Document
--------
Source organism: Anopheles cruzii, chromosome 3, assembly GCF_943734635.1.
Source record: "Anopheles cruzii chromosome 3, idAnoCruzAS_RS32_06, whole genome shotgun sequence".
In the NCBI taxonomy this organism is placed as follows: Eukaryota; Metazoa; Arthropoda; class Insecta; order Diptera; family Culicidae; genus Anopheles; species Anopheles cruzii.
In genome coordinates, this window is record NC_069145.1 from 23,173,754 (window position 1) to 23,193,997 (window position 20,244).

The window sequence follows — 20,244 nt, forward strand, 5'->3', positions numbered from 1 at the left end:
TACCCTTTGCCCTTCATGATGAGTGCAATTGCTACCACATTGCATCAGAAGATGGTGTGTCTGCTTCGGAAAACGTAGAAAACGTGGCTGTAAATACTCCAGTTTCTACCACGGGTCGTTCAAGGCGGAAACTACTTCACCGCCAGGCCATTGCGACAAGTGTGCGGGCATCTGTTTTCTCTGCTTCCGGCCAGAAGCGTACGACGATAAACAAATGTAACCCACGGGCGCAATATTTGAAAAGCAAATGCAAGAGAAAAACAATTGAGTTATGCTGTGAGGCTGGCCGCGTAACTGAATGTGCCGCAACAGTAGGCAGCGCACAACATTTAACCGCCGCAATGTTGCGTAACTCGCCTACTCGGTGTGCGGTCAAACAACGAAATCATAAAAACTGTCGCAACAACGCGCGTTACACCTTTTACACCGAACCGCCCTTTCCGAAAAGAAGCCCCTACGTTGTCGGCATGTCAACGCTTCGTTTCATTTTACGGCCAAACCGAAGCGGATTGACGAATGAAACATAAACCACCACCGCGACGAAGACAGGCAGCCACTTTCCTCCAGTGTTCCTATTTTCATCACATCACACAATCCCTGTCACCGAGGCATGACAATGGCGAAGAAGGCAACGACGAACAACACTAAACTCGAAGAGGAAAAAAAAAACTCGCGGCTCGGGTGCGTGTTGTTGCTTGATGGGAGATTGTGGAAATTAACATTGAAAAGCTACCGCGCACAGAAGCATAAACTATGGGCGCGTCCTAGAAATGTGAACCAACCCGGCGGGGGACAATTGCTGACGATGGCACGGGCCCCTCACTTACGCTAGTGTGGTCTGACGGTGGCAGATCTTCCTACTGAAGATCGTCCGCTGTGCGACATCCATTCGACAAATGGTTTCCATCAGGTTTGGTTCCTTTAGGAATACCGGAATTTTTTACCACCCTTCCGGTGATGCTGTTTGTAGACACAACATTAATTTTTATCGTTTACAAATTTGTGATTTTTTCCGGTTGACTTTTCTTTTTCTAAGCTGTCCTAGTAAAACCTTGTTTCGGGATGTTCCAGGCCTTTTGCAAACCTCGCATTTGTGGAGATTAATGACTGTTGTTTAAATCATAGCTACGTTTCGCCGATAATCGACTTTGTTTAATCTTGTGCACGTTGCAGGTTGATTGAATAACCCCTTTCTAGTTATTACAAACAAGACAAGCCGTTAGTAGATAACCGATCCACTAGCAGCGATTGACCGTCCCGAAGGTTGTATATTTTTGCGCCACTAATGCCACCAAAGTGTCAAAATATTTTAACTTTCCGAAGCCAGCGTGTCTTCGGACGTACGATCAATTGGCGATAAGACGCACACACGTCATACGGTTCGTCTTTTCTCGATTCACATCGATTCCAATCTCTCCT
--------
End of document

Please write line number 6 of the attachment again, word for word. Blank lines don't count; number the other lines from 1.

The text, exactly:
TACCCTTTGCCCTTCATGATGAGTGCAATTGCTACCACATTGCATCAGAAGATGGTGTGTCTGCTTCGGAAAACGTAGAAAACGTGGCTGTAAATACTCCAGTTTCTACCACGGGTCGTTCAAGGCGGAAACTACTTCACCGCCAGGCCATTGCGACAAGTGTGCGGGCATCTGTTTTCTCTGCTTCCGGCCAGAAGCGTACGACGATAAACAAATGTAACCCACGGGCGCAATATTTGAAAAGCAAATGCAAGAGAAAAACAATTGAGTTATGCTGTGAGGCTGGCCGCGTAACTGAATGTGCCGCAACAGTAGGCAGCGCACAACATTTAACCGCCGCAATGTTGCGTAACTCGCCTACTCGGTGTGCGGTCAAACAACGAAATCATAAAAACTGTCGCAACAACGCGCGTTACACCTTTTACACCGAACCGCCCTTTCCGAAAAGAAGCCCCTACGTTGTCGGCATGTCAACGCTTCGTTTCATTTTACGGCCAAACCGAAGCGGATTGACGAATGAAACATAAACCACCACCGCGACGAAGACAGGCAGCCACTTTCCTCCAGTGTTCCTATTTTCATCACATCACACAATCCCTGTCACCGAGGCATGACAATGGCGAAGAAGGCAACGACGAACAACACTAAACTCGAAGAGGAAAAAAAAAACTCGCGGCTCGGGTGCGTGTTGTTGCTTGATGGGAGATTGTGGAAATTAACATTGAAAAGCTACCGCGCACAGAAGCATAAACTATGGGCGCGTCCTAGAAATGTGAACCAACCCGGCGGGGGACAATTGCTGACGATGGCACGGGCCCCTCACTTACGCTAGTGTGGTCTGACGGTGGCAGATCTTCCTACTGAAGATCGTCCGCTGTGCGACATCCATTCGACAAATGGTTTCCATCAGGTTTGGTTCCTTTAGGAATACCGGAATTTTTTACCACCCTTCCGGTGATGCTGTTTGTAGACACAACATTAATTTTTATCGTTTACAAATTTGTGATTTTTTCCGGTTGACTTTTCTTTTTCTAAGCTGTCCTAGTAAAACCTTGTTTCGGGATGTTCCAGGCCTTTTGCAAACCTCGCATTTGTGGAGATTAATGACTGTTGTTTAAATCATAGCTACGTTTCGCCGATAATCGACTTTGTTTAATCTTGTGCACGTTGCAGGTTGATTGAATAACCCCTTTCTAGTTATTACAAACAAGACAAGCCGTTAGTAGATAACCGATCCACTAGCAGCGATTGACCGTCCCGAAGGTTGTATATTTTTGCGCCACTAATGCCACCAAAGTGTCAAAATATTTTAACTTTCCGAAGCCAGCGTGTCTTCGGACGTACGATCAATTGGCGATAAGACGCACACACGTCATACGGTTCGTCTTTTCTCGATTCACATCGATTCCAATCTCTCCT